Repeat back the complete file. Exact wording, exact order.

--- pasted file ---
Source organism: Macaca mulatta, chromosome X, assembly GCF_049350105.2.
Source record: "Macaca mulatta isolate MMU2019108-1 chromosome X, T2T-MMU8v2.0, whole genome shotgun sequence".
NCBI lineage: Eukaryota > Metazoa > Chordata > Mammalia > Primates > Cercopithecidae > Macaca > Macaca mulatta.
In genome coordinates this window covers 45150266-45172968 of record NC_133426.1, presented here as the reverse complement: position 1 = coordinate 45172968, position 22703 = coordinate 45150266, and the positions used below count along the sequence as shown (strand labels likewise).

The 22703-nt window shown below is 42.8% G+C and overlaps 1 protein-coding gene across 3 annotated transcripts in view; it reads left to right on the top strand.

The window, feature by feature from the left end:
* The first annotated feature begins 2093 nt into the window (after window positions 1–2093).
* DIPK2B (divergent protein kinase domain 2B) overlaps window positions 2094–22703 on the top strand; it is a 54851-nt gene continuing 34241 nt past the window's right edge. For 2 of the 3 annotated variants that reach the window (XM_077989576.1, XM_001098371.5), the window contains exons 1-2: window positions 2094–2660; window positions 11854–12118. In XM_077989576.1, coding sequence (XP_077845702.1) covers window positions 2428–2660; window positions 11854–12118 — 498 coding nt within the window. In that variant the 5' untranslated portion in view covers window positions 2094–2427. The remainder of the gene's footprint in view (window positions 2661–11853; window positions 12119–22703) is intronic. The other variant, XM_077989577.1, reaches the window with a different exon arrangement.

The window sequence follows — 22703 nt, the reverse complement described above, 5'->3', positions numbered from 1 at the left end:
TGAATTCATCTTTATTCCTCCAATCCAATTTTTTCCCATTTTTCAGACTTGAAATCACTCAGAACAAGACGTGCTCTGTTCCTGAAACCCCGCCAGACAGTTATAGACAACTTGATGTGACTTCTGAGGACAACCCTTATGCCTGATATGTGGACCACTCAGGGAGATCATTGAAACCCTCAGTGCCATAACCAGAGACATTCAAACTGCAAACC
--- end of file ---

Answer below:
Source organism: Macaca mulatta, chromosome X, assembly GCF_049350105.2.
Source record: "Macaca mulatta isolate MMU2019108-1 chromosome X, T2T-MMU8v2.0, whole genome shotgun sequence".
NCBI lineage: Eukaryota > Metazoa > Chordata > Mammalia > Primates > Cercopithecidae > Macaca > Macaca mulatta.
In genome coordinates this window covers 45150266-45172968 of record NC_133426.1, presented here as the reverse complement: position 1 = coordinate 45172968, position 22703 = coordinate 45150266, and the positions used below count along the sequence as shown (strand labels likewise).

The 22703-nt window shown below is 42.8% G+C and overlaps 1 protein-coding gene across 3 annotated transcripts in view; it reads left to right on the top strand.

The window, feature by feature from the left end:
* The first annotated feature begins 2093 nt into the window (after window positions 1–2093).
* DIPK2B (divergent protein kinase domain 2B) overlaps window positions 2094–22703 on the top strand; it is a 54851-nt gene continuing 34241 nt past the window's right edge. For 2 of the 3 annotated variants that reach the window (XM_077989576.1, XM_001098371.5), the window contains exons 1-2: window positions 2094–2660; window positions 11854–12118. In XM_077989576.1, coding sequence (XP_077845702.1) covers window positions 2428–2660; window positions 11854–12118 — 498 coding nt within the window. In that variant the 5' untranslated portion in view covers window positions 2094–2427. The remainder of the gene's footprint in view (window positions 2661–11853; window positions 12119–22703) is intronic. The other variant, XM_077989577.1, reaches the window with a different exon arrangement.

The window sequence follows — 22703 nt, the reverse complement described above, 5'->3', positions numbered from 1 at the left end:
TGAATTCATCTTTATTCCTCCAATCCAATTTTTTCCCATTTTTCAGACTTGAAATCACTCAGAACAAGACGTGCTCTGTTCCTGAAACCCCGCCAGACAGTTATAGACAACTTGATGTGACTTCTGAGGACAACCCTTATGCCTGATATGTGGACCACTCAGGGAGATCATTGAAACCCTCAGTGCCATAACCAGAGACATTCAAACTGCAAACC